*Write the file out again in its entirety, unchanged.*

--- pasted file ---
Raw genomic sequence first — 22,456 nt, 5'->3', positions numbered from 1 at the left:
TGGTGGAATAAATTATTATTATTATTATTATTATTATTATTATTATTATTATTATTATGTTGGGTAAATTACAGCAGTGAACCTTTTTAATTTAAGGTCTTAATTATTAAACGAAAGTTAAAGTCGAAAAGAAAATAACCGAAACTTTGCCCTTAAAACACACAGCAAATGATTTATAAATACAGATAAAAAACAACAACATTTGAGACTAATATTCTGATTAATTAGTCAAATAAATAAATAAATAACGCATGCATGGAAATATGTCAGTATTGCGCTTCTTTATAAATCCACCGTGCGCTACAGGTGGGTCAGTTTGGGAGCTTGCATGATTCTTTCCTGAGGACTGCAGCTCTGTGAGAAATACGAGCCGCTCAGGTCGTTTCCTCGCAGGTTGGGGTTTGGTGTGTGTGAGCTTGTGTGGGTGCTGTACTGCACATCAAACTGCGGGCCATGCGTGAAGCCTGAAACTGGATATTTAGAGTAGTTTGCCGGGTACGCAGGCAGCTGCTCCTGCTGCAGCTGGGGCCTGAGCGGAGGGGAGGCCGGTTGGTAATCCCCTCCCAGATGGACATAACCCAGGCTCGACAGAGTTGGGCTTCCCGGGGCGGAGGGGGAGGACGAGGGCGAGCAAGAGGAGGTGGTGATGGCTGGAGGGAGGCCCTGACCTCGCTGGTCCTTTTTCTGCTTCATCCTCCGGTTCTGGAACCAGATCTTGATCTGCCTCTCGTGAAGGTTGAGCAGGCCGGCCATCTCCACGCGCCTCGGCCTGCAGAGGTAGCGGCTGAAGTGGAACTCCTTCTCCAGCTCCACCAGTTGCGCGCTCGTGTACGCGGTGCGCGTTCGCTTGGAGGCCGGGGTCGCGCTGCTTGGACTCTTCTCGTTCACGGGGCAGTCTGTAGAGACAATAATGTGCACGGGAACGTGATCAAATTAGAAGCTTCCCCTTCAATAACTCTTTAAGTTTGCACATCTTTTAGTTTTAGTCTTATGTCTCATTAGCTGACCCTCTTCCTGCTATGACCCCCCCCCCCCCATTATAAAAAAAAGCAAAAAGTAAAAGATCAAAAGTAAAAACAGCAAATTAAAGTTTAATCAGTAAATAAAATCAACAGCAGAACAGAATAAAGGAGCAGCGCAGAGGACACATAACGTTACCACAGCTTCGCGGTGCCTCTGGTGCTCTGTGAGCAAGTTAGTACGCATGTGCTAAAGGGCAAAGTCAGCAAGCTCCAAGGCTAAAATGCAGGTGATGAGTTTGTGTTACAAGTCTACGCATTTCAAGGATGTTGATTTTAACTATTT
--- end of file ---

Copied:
Raw genomic sequence first — 22,456 nt, 5'->3', positions numbered from 1 at the left:
TGGTGGAATAAATTATTATTATTATTATTATTATTATTATTATTATTATTATTATTATGTTGGGTAAATTACAGCAGTGAACCTTTTTAATTTAAGGTCTTAATTATTAAACGAAAGTTAAAGTCGAAAAGAAAATAACCGAAACTTTGCCCTTAAAACACACAGCAAATGATTTATAAATACAGATAAAAAACAACAACATTTGAGACTAATATTCTGATTAATTAGTCAAATAAATAAATAAATAACGCATGCATGGAAATATGTCAGTATTGCGCTTCTTTATAAATCCACCGTGCGCTACAGGTGGGTCAGTTTGGGAGCTTGCATGATTCTTTCCTGAGGACTGCAGCTCTGTGAGAAATACGAGCCGCTCAGGTCGTTTCCTCGCAGGTTGGGGTTTGGTGTGTGTGAGCTTGTGTGGGTGCTGTACTGCACATCAAACTGCGGGCCATGCGTGAAGCCTGAAACTGGATATTTAGAGTAGTTTGCCGGGTACGCAGGCAGCTGCTCCTGCTGCAGCTGGGGCCTGAGCGGAGGGGAGGCCGGTTGGTAATCCCCTCCCAGATGGACATAACCCAGGCTCGACAGAGTTGGGCTTCCCGGGGCGGAGGGGGAGGACGAGGGCGAGCAAGAGGAGGTGGTGATGGCTGGAGGGAGGCCCTGACCTCGCTGGTCCTTTTTCTGCTTCATCCTCCGGTTCTGGAACCAGATCTTGATCTGCCTCTCGTGAAGGTTGAGCAGGCCGGCCATCTCCACGCGCCTCGGCCTGCAGAGGTAGCGGCTGAAGTGGAACTCCTTCTCCAGCTCCACCAGTTGCGCGCTCGTGTACGCGGTGCGCGTTCGCTTGGAGGCCGGGGTCGCGCTGCTTGGACTCTTCTCGTTCACGGGGCAGTCTGTAGAGACAATAATGTGCACGGGAACGTGATCAAATTAGAAGCTTCCCCTTCAATAACTCTTTAAGTTTGCACATCTTTTAGTTTTAGTCTTATGTCTCATTAGCTGACCCTCTTCCTGCTATGACCCCCCCCCCCCCATTATAAAAAAAAGCAAAAAGTAAAAGATCAAAAGTAAAAACAGCAAATTAAAGTTTAATCAGTAAATAAAATCAACAGCAGAACAGAATAAAGGAGCAGCGCAGAGGACACATAACGTTACCACAGCTTCGCGGTGCCTCTGGTGCTCTGTGAGCAAGTTAGTACGCATGTGCTAAAGGGCAAAGTCAGCAAGCTCCAAGGCTAAAATGCAGGTGATGAGTTTGTGTTACAAGTCTACGCATTTCAAGGATGTTGATTTTAACTATTT